Saturday 3 January 2009
Last month, authorities in the capital Dushanbe’s Sino district closed down a mosque, saying it lacked an official license. The mosque has been operating since 1928, despite the Soviet-era clampdown on religious institutions.
In the past two years, dozens of mosques have been closed down all over the country and at least two Dushanbe mosques were bulldozed after officials accused them of failing to register with local authorities. Some former mosques have been turned into pool halls, public baths, and beauty salons.
Many imams who have tried to register their mosques complain about a complicated bureaucratic procedure involving a lot of paperwork.
At the same time, the wearing of Islamic hijab has been outlawed in public schools and government offices. Female employees of shopkeepers were ordered to remove their head scarves if they wanted to keep their jobs.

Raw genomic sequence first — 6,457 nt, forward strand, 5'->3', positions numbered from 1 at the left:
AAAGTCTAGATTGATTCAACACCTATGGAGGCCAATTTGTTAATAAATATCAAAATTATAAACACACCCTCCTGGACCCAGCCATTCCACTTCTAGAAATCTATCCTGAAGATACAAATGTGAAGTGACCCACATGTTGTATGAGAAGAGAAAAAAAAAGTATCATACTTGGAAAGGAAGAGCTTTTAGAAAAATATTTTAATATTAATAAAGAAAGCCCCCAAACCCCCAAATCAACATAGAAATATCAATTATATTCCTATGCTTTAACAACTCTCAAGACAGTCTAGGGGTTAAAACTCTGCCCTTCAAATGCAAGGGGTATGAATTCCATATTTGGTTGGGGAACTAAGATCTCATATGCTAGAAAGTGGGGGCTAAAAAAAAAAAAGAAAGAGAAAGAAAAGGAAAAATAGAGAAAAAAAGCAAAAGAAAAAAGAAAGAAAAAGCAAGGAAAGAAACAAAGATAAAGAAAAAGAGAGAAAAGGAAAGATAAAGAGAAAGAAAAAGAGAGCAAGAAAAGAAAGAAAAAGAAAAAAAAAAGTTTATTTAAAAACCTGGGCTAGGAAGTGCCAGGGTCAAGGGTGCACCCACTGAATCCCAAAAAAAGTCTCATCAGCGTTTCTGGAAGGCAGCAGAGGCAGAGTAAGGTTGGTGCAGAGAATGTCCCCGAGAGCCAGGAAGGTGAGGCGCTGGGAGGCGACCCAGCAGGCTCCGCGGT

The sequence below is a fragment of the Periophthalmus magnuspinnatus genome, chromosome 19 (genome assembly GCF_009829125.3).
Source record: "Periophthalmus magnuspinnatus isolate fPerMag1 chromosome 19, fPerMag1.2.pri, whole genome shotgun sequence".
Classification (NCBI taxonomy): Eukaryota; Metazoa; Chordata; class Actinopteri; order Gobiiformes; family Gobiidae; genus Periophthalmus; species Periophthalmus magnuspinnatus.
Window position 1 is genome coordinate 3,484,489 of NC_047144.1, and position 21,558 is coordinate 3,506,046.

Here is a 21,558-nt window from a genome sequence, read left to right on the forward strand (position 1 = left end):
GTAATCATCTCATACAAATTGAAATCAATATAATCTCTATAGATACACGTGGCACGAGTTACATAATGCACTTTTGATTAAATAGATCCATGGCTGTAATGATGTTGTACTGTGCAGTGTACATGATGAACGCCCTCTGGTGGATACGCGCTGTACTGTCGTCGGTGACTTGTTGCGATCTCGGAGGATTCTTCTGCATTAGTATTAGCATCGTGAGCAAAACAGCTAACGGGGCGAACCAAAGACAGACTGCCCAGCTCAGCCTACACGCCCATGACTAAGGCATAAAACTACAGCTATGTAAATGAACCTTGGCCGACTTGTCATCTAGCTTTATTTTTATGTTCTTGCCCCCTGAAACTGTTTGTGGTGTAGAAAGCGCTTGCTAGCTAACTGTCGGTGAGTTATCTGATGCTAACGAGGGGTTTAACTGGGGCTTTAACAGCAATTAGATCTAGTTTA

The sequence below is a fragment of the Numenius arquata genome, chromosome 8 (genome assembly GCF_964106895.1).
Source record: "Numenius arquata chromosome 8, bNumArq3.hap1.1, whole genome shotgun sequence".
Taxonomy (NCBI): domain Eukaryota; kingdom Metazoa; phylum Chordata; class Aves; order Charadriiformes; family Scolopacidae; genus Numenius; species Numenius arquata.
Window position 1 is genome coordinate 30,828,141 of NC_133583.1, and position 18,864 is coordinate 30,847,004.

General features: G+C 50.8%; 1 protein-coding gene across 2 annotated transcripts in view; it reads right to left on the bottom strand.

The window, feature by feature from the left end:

The government, however, insists that it maintains complete religious freedom in the country. Unlike during Soviet times, people are free to attend mosque prayers, fast during the holy month of Ramadan, and educate their children in officially registered religious schools.
The Education Ministry has said female students have the right to wear hijab outside schools, but they must observe secular schools’ rules banning Islamic dress inside school buildings.
As a wider government campaign to restrict the increasing influence of Islam in Tajik society, the history of Islam and his prophet are de-sacralised in school texts. Even Soviet-era textbooks, which were openly atheistic, didn’t go so far.
See online : About the pro-Zoroastrian President of Tajikistan